A top manager at a company hired to protect American interests in Iraq threatened “that he could kill” a U.S. State Department investigator looking into the firm’s activities, according to an explosive report from The New York Times.
Worse yet, the State Department sided with the company, Blackwater, a private security contractor, after the threatened man and another investigator reported the incident.
In a written report, Jean Richter, a diplomatic security special agent for the State Department, claimed that while he was investigating Blackwater, a company project manager named Daniel Carroll told him during an August 2007 meeting “that he could kill me at that very moment and no one could or would do anything about it as we were in Iraq.”
The threat was issued after Richter and Donald Thomas Jr., a management analyst at the State Department, had been conducting an investigation into the North Carolina-based company, which had a $1 billion contract with the State Department to protect American diplomats and other interests.
The investigation into the company, which began on Aug. 1, was spurred by claims that it was increasingly reckless, according to The New York Times. It had adopted a poor reputation among Iraqis as well as U.S. military.
Carroll’s threat and Richter’s report came just weeks before Blackwater contractors opened fire in Baghdad’s Nisour Square, killing 17 civilians. The incident led to criminal charges against Blackwater contractors and harmed diplomatic negotiations between the U.S. and Iraq.
Soon into their investigation, Richter and Thomas discovered a number of serious issues.
They found that some Blackwater agents were storing automatic weapons in their private rooms while drinking and partying heavily, the two investigators found, according to the Times.
The firms’ guards were carrying weapons for which they did not have proper training and certification. Armored vehicles being used to carry American diplomats were in poor condition.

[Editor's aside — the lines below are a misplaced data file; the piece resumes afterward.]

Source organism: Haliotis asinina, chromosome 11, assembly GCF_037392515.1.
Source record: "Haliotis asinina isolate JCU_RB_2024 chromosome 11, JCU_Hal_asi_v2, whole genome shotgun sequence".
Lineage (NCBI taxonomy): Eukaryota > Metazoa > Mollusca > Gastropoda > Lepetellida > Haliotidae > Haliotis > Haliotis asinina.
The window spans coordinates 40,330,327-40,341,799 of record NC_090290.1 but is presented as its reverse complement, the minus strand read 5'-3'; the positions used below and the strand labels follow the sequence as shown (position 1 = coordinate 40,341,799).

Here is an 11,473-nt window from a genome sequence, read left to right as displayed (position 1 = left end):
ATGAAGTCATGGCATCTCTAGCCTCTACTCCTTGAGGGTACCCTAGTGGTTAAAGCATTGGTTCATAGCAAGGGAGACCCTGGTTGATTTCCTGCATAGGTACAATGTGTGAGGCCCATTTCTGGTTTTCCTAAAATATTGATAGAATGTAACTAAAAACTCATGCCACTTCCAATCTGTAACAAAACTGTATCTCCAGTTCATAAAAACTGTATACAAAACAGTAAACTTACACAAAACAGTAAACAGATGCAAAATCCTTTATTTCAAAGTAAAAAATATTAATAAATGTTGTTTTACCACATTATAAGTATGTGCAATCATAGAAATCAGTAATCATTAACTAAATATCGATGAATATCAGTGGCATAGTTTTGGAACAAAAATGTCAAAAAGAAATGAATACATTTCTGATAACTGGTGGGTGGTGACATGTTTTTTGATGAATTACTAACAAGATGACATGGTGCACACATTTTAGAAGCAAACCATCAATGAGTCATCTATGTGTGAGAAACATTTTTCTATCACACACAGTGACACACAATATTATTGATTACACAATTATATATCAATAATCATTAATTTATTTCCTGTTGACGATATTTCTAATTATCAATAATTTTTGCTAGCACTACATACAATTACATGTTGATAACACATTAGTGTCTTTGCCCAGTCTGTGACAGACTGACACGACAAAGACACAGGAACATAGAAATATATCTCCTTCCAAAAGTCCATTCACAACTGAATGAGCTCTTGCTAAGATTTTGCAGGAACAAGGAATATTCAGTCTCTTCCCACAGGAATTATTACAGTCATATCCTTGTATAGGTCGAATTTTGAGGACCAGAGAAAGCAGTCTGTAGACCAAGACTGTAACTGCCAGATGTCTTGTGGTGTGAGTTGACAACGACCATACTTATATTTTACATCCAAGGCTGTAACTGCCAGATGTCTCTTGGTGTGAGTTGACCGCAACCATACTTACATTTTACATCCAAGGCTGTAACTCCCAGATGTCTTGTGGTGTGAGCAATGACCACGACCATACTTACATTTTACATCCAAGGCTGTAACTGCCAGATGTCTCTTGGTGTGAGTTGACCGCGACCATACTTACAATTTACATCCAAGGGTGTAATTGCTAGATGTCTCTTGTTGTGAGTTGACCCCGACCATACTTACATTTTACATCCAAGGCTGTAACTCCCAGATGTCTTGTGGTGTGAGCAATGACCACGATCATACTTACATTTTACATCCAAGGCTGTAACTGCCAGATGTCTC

The firm was also altering personnel records, State’s investigators found, the Times reported.
“Blackwater contractors saw themselves as above the law,” wrote Richter in an Aug. 31, 2007 memo. “The contractors, instead of Department officials, are in command and in control,” he wrote.
On Aug. 20, Richter was called to a meeting with Bob Hanni, the embassy’s regional security officer. Hanni had received reports that Richter has been engaging in inappropriate behavior while in Iraq.
Richter informed his superiors in Washington D.C. and was told to take Thomas with him to any further meetings.
The next day, Carroll issued the threat to Richter.
“Mr. Carroll’s statement was made in a low, even tone of voice, his head was slightly lowered; his eyes were fixed on mine,” Richter wrote in a memo to senior State officials which was obtained by the Times. “I took Mr. Carroll’s threat seriously. We were in a combat zone where things can happen quite unexpectedly, especially when issues involve potentially negative impacts on a lucrative security contract,” said Richter, noting that Carroll previously served as a member of the U.S. Navy SEAL Team 6.
Thomas corroborated Richter’s statement in one of his own. He said that Carroll’s comments were “unprofessional and threatening in nature.” He also stated that he and Richter were warned by others in Iraq to be “very careful” in their investigation, which could reflect poorly on Blackwater personnel.
Despite the serious threat, the State Department sided with Blackwater and pulled Richter and Thomas off the investigation. Ricardo Colon, the acting regional security officer at the U.S. embassy, wrote that the two had become “unsustainably disruptive to day-to-day operations and created an unnecessarily hostile environment for a number of contract personnel,” according to the Times.
The State Department interviewed both Richter and Thomas but did not follow up on the exchange with Carroll.
The Times also reported that Patrick Kennedy, who was appointed to lead a special panel investigation into the Nisour Square shooting, told reporters in Oct. 2007 that there had been no communications sent from the U.S. embassy in Baghdad indicating any problems with contractors preceding that event.